Representative John Lewis, friend and congressman, awarded highest civilian honor — congratulations to a giant among statesmen, activists, and humanity!
He would go on to help do just that — at sit-ins in Nashville, at bus stops in Rock Hill, S.C. and on the Edmund Pettus Bridge in Alabama, when he was nearly beaten to death by police on a fateful, hate-filled day that changed the course of the civil rights movement and later became known as Bloody Sunday.
Nearly 50 years later, Lewis — now Rep. Lewis of Atlanta — was back at the White House on Tuesday as recipient of the presidential Medal of Freedom.
“When parents teach their children what is meant by courage, the story of John Lewis will come to mind,” President Barack Obama said in presenting Lewis with the nation’s highest civilian honor for his work as a civil rights leader who promoted nonviolent protests.
“To receive this honor, it’s unreal, it’s unbelievable,” Lewis said in an interview later, speaking quietly with typical humility. “I accepted it on behalf of countless individuals who were beaten, jailed — those who died in the struggle.”
Lewis, who will turn 71 next Monday, grew up in rural Alabama.
He first visited Washington in May 1961, when he and a small but growing group of “Freedom Riders” boarded buses and traveled through the South to try and integrate bus service for blacks.
Two years later, Lewis, Martin Luther King Jr. and other civil rights leaders would visit President Kennedy on the afternoon of King’s iconic March on Washington. Lewis is the last surviving keynote speaker who was with King on the steps of the Lincoln Memorial that day on Aug. 28, 1963.
In his speech, Lewis would sharply criticize Kennedy for not doing more to protect blacks from discrimination and civil rights workers from violence. He would later become close friends with Kennedy’s brother, Robert, and other members of the Kennedy family.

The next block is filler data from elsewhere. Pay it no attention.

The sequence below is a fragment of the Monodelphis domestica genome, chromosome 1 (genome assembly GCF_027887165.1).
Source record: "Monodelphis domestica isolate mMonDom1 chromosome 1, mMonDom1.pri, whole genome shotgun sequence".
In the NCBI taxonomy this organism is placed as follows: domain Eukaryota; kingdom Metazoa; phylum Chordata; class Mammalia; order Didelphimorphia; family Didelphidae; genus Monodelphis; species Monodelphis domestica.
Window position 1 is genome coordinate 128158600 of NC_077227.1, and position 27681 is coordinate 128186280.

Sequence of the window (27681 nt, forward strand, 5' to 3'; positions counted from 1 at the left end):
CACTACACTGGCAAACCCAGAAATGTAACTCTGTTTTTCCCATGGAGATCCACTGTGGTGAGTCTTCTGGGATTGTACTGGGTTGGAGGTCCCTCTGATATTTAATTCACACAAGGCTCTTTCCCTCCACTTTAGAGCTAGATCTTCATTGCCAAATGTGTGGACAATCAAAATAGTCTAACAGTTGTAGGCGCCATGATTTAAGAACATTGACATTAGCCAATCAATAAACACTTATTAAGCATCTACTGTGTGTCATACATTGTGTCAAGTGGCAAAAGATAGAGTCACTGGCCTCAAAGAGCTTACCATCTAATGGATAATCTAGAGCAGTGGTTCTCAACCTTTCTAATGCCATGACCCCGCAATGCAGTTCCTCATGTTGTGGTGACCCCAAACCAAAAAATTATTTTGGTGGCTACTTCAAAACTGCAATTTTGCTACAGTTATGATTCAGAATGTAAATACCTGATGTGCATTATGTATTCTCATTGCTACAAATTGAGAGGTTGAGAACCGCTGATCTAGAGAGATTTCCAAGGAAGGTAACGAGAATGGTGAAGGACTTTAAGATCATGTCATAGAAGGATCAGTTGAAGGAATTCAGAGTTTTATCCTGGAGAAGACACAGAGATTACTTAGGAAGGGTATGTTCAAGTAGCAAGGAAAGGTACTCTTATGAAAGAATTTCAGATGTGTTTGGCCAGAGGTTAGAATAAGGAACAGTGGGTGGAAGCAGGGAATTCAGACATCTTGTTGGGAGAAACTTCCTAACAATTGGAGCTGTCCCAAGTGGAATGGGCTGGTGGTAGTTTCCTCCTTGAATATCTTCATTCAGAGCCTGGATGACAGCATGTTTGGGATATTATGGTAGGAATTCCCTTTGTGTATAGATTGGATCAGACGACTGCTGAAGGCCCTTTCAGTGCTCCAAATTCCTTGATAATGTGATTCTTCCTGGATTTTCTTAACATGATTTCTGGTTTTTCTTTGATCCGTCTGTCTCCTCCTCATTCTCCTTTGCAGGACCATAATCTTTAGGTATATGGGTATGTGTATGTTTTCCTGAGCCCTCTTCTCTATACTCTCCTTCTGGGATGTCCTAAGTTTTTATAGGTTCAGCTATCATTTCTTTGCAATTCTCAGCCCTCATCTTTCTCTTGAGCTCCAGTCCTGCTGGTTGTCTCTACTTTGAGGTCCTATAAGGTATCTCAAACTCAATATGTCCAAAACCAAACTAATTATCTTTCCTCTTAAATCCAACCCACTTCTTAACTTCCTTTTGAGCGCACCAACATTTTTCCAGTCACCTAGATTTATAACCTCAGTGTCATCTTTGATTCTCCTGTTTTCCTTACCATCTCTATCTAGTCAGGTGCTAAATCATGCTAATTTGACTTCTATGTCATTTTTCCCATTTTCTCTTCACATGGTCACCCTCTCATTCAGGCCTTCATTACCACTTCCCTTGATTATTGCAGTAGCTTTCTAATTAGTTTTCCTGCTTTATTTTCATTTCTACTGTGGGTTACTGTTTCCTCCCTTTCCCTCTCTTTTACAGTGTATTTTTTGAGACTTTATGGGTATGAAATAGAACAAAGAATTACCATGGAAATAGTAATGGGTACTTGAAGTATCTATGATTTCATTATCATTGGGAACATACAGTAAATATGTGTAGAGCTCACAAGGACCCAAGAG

Lewis was chairman of the Student Nonviolent Coordinating Committee during much of the civil rights movement, where he organized fellow college students and other young Americans to protest Jim Crow discrimination laws and organized black Americans to vote.
A Democrat, Lewis was first elected to Congress in 1986. Now in his 13th term, he is the longest-serving Georgian currently in the House.
Receiving the medal from the nation’s first black president — Obama during his inauguration told Lewis it was because of him and other civil rights leaders that he was able to get elected — was especially moving for Lewis, he said later.
“It means everything,” said Lewis, who during the tense and historic 2008 Democratic Presidential Primary supported Obama’s opponent, then Sen. Hillary Clinton, for president.
“If somebody told me one day I would be standing in the White House, and an African American president presenting me the Medal of Freedom, I would have said, “Are you crazy? Are you out of your mind?” he said. “It’s an impossible dream.”
Tuesday’s ceremony attracted a sizeable contingent of Atlantans to the White House to witness the event. Atlanta Mayor Kasim Reed was there, as was Atlanta Falcons owner and Home Depot co-founder Arthur Blank.
Accompanying Lewis were three of his brothers, Samuel, Grant and Freddie, his son John Miles, and Atlanta political and public relations strategist Tom Houck.